Thai Ingredients Part1



Lemon grass. Lemon Grass is a plant that looks like grass, smells minty and tastes similar to lemon (hence the English name Lemongrass). The thick, woody base of each leaf has long been a key ingredient in Thai cooking. You can easily grow your own by putting a few stems in one inch of water, set in a sunny area, then transfer to your garden after roots start to grow.



Kaffir lime leaves. There is nothing like kaffir lime leaves in the world, as these 
leaves are just packed with a wonderful strong citrus fragrance. Kaffir lime leaves are used in a wide range of Thai cuisine, notably soups. They contribute astringency as well.


Fish sauce. If there's any one key ingredient that is critical to cooking Thai cuisine, it is fish sauce--for that reason alone, it's difficult to find vegetarian recipes that actually taste like Thai cuisine. Fish sauce provides the salty dimension in Thai cuisine, and it's high in protein as well as minerals and vitamins. It's made from small fish, salt-fermented for a long time, then the juice is extracted and boiled. Good fish sauce should be clear and brownish in color.


Garlic. Most Thai recipes start with sliced garlic frying in oil, and go from there. It would be hard to eat a Thai meal without having garlic in one form or another.


Thai chile peppers. Thais cannot imagine food without chile--they sometimes eat them as a snack. Chiles come in different types and sizes. Phrik Khee Noo is the smallest kind, about a centimetre long, but also the hottest. Chopped up in fish sauce, it makes a sauce Thais add to almost any dish.


Coconut milk. Coconut milk is the rich base for many Thai curries and sweet dishes. Coconut milk or 'ga-ti' is traditionally made by mixing the grated meat of a ripe coconut with warm water and then squeezing out the juice. Now there are machines that grate and press coconut to produce the white, sweet-aroma coconut milk. Coconut milk comes in a can for convenient use.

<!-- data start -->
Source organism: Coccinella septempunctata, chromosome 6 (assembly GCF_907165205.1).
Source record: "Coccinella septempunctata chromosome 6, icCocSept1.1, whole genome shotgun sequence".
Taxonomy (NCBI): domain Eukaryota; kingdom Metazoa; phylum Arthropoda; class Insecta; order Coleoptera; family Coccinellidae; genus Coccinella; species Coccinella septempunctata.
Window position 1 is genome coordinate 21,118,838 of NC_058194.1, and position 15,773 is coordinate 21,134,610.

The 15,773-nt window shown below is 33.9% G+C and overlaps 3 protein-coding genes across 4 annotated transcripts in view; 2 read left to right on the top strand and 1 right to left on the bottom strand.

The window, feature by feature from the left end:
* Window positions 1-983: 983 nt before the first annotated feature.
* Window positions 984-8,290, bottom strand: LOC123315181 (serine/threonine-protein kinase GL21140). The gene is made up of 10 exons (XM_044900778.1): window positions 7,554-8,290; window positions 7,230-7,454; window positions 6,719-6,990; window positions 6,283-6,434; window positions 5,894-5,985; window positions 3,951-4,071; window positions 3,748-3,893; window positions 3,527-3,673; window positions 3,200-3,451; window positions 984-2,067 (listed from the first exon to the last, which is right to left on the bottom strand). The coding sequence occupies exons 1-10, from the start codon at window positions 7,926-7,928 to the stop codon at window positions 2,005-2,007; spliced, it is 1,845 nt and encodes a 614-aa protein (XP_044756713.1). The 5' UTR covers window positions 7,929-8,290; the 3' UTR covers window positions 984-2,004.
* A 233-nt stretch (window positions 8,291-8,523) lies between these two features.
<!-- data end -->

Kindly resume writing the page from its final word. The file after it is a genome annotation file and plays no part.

Galanga. A type of ginger, but it's milder and looks different than the usual form of ginger found in supermarkets. Galanga interacts well with the other essential Thai ingredients found on this page. It gives a distinctive, lightly acid taste and helps reduce the smell of meat. Slices of galangal are added to many kinds of curry and soup. Some people crush the bulb and boil it in water as a preparation to cure indigestion or stomach upsets.


Palm sugar. Seeet is a key taste in Thai food, and many recipes use palm sugar. The sugar is harvested from a sugar palm tree, produced from the sweet, watery sap that drips from cut flower buds. The sap is collected each morning and boiled in huge woks on the plantations until a sticky sugar remains. This is whipped and dropped in lumps on cellophane, or filled into containers.



Jasmine rice:  Also known as "fragrant rice", Thailand produces rice that's considered the very highest quality in the world. Indeed, much of the rice exported around the world is from Thailand.


  

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